Strengths and limitations
This qualitative study uncovered multifaceted dietary barriers during pregnancy that have not been fully explored in Pakistan. A broad-scoped qualitative methodology enabled us to unearth eight unique physiological, socio-cultural and structural barriers. Since the current study was conducted in three purposefully selected districts of Punjab, our results may not reflect the experiences of women residing in other geographic areas within Pakistan. Likewise, due to the sample size and qualitative design of the current study, it is not possible to fully gauge the depth of these barriers across the selected communities, and other barriers may have been overlooked. Since our study focused on barriers to dietary intake, we did not specifically track micronutrient consumption during pregnancy. We suggest additional investigations across Pakistan designed to identify regional barriers to diverse and nutritionally dense diets among pregnant women and potential interventions.
Adequate dietary intake during pregnancy is essential for both maternal and fetal health. Yet, restricted dietary intake during pregnancy is a common experience among women in Punjab, Pakistan. To explore the complexities of this occurrence, the present study used in-depth interviews and focus group discussions to uncover eight barriers that inhibited pregnant women from consuming nutritionally sound and diverse dietary intakes during pregnancy These were classified as physiological, socio-cultural and structural barriers. Our study reveals that in conjunction with making systemic changes at a structural level, much can be gained through implementing minor changes at the community, interpersonal and individual levels. For instance, the findings of our study could be used to raise greater awareness of the negative impact household food politics has on the health of both mother and child. As the nexus of dietary control within the household, specific campaigns can target mothers-in-law to alleviate dietary restrictions placed on pregnant mothers. Additionally, antenatal care that includes nutritional counseling may address the propagation of certain culturally validated, but potentially misguided, beliefs about diet during pregnancy. The negative impacts of cultural food classifications that prevent the consumption of protein-rich foods and certain fruits could be countered by narratives that link their consumption to essential micronutrients. Care that also addresses strategies to mitigate morning sickness, high blood pressure and unhealthy food cravings may also have a positive impact on maternal diet. Potentially, this process could be mediated through the active involvement of Lady Health Workers as part of outreach services that strengthen the nutritional status of pregnant women in rural areas. Furthermore, improving the accessibility of nutritious food options through low-cost initiatives, such as kitchen gardening, may provide pregnant mothers more opportunities to make healthy choices and consume healthful diets.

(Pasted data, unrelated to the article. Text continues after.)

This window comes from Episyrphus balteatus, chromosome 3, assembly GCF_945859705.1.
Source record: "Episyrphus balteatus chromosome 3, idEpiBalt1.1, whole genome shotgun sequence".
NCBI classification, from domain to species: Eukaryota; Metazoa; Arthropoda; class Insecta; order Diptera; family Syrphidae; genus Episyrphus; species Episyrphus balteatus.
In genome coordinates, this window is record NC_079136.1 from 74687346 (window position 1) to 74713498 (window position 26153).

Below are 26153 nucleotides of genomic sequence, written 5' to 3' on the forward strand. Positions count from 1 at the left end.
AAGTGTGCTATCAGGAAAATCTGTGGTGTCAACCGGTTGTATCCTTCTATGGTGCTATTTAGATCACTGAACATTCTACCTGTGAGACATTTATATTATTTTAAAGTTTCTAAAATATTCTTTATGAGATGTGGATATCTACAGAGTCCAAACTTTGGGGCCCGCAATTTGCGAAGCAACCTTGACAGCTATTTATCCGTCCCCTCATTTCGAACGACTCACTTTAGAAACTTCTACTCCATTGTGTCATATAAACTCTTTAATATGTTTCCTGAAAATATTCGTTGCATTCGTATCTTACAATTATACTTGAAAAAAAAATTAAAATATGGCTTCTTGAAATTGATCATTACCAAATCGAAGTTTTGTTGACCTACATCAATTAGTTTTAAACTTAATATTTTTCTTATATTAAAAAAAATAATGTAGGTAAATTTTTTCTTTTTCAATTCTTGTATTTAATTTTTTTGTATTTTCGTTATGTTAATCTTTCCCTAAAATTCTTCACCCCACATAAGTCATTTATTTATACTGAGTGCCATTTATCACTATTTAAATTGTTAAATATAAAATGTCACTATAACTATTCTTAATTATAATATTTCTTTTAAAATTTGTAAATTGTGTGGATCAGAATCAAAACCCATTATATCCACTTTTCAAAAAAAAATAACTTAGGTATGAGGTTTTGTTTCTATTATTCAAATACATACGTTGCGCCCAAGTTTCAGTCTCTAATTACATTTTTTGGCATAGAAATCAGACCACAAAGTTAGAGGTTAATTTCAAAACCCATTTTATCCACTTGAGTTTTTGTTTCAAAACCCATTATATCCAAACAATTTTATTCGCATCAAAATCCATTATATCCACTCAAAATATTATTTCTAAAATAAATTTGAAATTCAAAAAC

Acknowledgments: This paper is part of a Ph.D. dissertation entitled ‘Mother-Child Malnutrition: Causes and Consequences in Punjab, Pakistan’ of the first author. The first author would like to acknowledge the financial support of Dr. Hayward Mark, Population Research Center, University of Texas, USA, who provided funds to first author to present this paper in Population Association of America (PAA) 2019 annual meeting at Austin, Texas, USA. The authors would also acknowledge the research assistants who facilitated data collection for this project. Financial support: This research was supported by grant, P2CHD042849, Population Research Center, awarded to the Population Research Center at The University of Texas at Austin by the Eunice Kennedy Shriver National Institute of Child Health and Human Development. Widen was supported by R00HD086304. The content is solely the responsibility of the authors and does not necessarily represent the official views of the National Institutes of Health. Conflict of interest: There are no conflicts of interest. Authorship: M.A. designed the research study, conducted data collection and drafted the paper. M.A. and Z.A. analysed the data. E.W. oversaw framing of the manuscript and provided major intellectual contributions and mentorship to M.A. regarding the evaluation and interpretation of the data and writing of the manuscript. Z.A., A.N., R.R., E.N. and A.M. contributed to interpretation of the data and provided critical feedback and edits to the manuscript. All authors made active contributions to the final version of the paper and approved the submitted copy for publication. Ethics of human subject participation: The Advance Research Board and Ethics Review Committee of the University of Sargodha approved the current study’s protocols [UOS/Acad/17/399]. Written informed consent was obtained from all study participants prior to data collection. Consent included permission to audio record interviews, use anonymised quotes and the option to decline and/or suspend interviews at any point during the study. Participants were encouraged to ask questions and seek clarification.
For supplementary material accompanying this paper visit https://doi.org/10.1017/S1368980021001737